The Last of Us Part II is a tense and challenging experience, at least that’s what I felt based on the small slice of the game that I’m able to talk about currently. From a gameplay perspective, Naughty Dog’s latest title is an incredible evolution of its predecessor, further enhancing the tension that players will feel while playing. Despite how much of a challenge the game is though, The Last of Us Part II is also Naughty Dog’s most accessible yet.
Aside from having accessibility features such as enhanced visual aids, alternate control mapping, and motion sickness options, the game goes a few steps further by offering navigational assistance and even combat accessibility options. To ease navigation for players, options to have an enhanced listen mode as well as skip puzzles are available. As for combat, players can opt to set the enemy AI to have reduced accuracy, refrain from flanking, and have more limited vision, among many other options (there are 9 options in the combat accessibility menu alone).
While the accessibility options of the game are welcome as they will let more players enjoy the game, there is this issue of having all these options that make the game “easier”, all while still providing a level of difficulty and tension to enemy encounters. So how did Naughty Dog pull it off? That’s a question we asked the game’s co-director, Anthony Newman when we got the chance to talk with him recently.
In response, Newman said:
“You can use these accessibility options at any difficulty level. So if you’re deaf or if you have a motor accessibility issue, you can still play the game on Survivor.”
So yes, while these accessibility options will make the game “easier,” they’re not tied to a lower difficulty. For example, if a player with a motor accessibility issue has trouble with melee combat, he/she can just go to the options menu and select ‘enhanced dodge’. Even with dodging being made easier, the player can still enjoy playing on Survivor (the game’s highest difficulty so far).
This scenario is just one example, as Newman also went into more detail regarding how the game’s various options make the game more accessible to everyone:
“There’s always going to be somewhat of a tension between challenge level and accessibility. Some of our accessibility options do make the game, you might say easier. But at the same time, for a lot of our audience, they make the game playable in the first place. So the options that we have such as lock-on aim, or the threat indicators where you see a HUD element if an enemy is seeing you, these can, if it were a totally able-bodied player playing it, these would make the game easier. But if you are deaf and you have no other way to hear the stealth drone indication that someone is seeing you, these [accessibility options] allow you to access and really get the gameplay experience.”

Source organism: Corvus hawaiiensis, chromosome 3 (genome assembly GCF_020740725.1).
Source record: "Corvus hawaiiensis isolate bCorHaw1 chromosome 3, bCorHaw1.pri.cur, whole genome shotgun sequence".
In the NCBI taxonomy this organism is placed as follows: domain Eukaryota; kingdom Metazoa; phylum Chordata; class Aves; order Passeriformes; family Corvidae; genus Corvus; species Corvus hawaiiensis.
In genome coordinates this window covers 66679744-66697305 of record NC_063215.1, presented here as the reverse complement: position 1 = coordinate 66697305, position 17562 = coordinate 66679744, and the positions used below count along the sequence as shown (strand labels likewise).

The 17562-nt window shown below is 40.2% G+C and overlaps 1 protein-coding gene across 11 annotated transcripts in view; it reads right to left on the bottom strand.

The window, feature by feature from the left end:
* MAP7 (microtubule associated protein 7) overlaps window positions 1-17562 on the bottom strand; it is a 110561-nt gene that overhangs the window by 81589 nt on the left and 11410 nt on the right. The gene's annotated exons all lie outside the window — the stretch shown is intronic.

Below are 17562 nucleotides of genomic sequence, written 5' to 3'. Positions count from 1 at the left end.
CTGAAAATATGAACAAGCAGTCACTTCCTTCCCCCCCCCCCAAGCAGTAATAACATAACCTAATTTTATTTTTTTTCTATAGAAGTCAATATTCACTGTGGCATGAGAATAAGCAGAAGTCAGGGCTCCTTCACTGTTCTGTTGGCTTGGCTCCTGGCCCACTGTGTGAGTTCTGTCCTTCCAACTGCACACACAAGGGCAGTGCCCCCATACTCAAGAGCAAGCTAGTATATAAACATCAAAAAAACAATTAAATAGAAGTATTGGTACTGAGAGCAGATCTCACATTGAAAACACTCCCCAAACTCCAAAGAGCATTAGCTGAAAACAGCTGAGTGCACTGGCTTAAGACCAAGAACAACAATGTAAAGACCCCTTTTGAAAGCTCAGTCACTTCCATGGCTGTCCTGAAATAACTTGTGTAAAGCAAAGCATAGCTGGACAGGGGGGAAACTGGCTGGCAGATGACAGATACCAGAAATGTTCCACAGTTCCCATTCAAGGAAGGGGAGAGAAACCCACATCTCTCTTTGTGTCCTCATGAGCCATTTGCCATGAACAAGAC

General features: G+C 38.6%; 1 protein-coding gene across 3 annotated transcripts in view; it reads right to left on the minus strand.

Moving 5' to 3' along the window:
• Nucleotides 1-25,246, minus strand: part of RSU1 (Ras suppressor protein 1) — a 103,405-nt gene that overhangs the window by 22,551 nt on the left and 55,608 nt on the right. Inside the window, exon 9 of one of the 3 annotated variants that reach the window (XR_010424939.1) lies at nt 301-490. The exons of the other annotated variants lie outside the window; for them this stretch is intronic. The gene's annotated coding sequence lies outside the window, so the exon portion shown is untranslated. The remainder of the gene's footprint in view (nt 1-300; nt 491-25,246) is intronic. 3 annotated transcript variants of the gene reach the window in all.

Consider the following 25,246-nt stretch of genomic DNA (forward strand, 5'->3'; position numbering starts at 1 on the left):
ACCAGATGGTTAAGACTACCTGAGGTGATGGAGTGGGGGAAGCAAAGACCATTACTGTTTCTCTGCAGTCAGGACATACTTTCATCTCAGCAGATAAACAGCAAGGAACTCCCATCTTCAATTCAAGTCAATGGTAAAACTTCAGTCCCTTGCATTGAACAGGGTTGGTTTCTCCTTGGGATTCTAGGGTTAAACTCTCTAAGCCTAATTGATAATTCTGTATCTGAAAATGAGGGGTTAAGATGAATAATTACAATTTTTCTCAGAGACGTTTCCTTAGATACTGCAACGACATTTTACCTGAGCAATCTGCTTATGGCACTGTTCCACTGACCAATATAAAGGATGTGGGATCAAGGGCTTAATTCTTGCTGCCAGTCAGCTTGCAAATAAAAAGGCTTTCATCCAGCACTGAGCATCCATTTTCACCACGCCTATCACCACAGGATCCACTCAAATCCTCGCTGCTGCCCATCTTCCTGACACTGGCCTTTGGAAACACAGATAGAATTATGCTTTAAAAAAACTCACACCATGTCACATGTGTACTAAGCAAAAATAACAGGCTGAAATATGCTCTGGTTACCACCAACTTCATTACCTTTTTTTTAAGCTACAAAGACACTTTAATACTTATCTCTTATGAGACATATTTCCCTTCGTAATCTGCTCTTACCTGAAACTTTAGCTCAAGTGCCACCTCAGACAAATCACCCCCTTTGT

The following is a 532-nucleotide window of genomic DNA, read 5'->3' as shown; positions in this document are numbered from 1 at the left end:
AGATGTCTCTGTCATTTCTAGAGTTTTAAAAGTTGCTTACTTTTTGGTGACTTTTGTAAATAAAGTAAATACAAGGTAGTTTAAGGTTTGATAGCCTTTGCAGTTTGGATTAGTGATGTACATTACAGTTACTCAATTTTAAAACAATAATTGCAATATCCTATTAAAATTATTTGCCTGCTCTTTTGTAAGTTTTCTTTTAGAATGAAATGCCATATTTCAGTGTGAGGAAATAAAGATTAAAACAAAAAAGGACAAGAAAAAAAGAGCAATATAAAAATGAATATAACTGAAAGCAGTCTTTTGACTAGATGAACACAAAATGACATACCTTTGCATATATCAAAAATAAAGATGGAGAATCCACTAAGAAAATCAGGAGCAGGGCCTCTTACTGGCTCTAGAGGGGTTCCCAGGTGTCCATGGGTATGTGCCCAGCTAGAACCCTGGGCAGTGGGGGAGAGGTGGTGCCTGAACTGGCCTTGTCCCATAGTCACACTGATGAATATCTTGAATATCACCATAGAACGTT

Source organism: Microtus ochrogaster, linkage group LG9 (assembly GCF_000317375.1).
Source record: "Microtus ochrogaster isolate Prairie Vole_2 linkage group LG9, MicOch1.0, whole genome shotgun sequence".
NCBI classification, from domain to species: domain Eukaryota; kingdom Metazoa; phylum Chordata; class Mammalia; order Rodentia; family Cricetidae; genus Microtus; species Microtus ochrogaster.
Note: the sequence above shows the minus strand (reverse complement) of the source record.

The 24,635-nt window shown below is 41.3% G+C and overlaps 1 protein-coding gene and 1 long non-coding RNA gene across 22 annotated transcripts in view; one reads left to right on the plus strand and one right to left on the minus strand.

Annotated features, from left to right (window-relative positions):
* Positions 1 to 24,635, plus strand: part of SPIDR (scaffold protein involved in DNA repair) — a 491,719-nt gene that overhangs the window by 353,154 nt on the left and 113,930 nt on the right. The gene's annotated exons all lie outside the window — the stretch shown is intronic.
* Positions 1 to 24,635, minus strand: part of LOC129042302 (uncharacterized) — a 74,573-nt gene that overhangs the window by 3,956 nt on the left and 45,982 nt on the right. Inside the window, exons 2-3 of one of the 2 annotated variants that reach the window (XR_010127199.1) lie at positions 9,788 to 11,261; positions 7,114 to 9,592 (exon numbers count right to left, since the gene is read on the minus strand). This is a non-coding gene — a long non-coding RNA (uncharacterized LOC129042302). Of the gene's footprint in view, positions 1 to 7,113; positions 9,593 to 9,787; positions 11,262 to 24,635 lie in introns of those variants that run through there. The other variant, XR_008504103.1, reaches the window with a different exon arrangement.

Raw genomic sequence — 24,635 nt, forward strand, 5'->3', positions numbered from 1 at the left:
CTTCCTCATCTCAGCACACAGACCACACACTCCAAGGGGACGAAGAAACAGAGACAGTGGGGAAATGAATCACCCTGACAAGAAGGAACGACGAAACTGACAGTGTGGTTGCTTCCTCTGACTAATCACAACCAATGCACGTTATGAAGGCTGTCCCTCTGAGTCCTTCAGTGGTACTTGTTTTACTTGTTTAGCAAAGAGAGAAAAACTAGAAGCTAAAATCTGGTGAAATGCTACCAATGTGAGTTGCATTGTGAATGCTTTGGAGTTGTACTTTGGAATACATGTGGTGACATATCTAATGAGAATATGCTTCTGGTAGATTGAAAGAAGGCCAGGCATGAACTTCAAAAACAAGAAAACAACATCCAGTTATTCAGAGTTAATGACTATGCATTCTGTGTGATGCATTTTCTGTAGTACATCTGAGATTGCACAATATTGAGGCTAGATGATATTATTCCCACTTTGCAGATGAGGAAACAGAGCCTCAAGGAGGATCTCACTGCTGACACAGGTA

Players with a motor impairment or hearing loss aren’t the only ones that the developers thought of while developing the game. In fact, Naughty Dog has made The Last of Us Part II accessible even for blind players.
“One of the things I’m really excited about is that for our blind players, we have, this blind accessibility mode where you can play the entire game completely blind. And not only play the entire game, you can also get the platinum trophy, you can explore all the optional content, and this includes puzzles and stuff,” said Newman.
So how will blind players be able to play the game? Firstly, The Last of Us Part II has a text-to-speech feature which narrates on-screen text so that blind players can navigate the game’s menu. As for gameplay itself, the game features a long list of unique audio cues for both traversal and combat. For example, a unique sound will play when a player can climb up an area, crouch, go prone, and more. As for combat, unique audio cues will play when aiming at an enemy, landing a shot at an enemy, or when there’s an incoming melee attack that you can dodge.
While I don’t think I’ll be able to finish a blind playthrough of the game anytime soon, I did try it out for a couple of encounters; specifically, the same encounters I played for my first impressions of the game. Relying on audio cues alone is a massive challenge, but as Newman said, it is definitely possible for visually impaired players to finish the entire game, optional content and all.
“There are some really interesting technical challenges in allowing blind players to navigate our very complex spaces, solve some of our very complicated puzzles, as well as get through combat and use stealth and be able to get around enemies and tackle them and dodge their attacks, and stuff like that,” added Newman.
Given the sheer amount of options available in the game, The Last of Us Part II is the new gold standard for game accessibility; and it’s made even better by the fact that the core gameplay experience was not sacrificed to achieve this level of inclusivity. Here’s hoping we see more games with comprehensive accessibility options like this one in the future.
“I’m excited that, although there is that tension, I think what’s the most important is that everybody is able to really experience the joys this game has to offer,” said Newman.
Aside from asking about the game’s accessibility options, we also got to ask co-director Anthony Newman on how Naughty Dog made enemies smarter in The Last of Us Part II.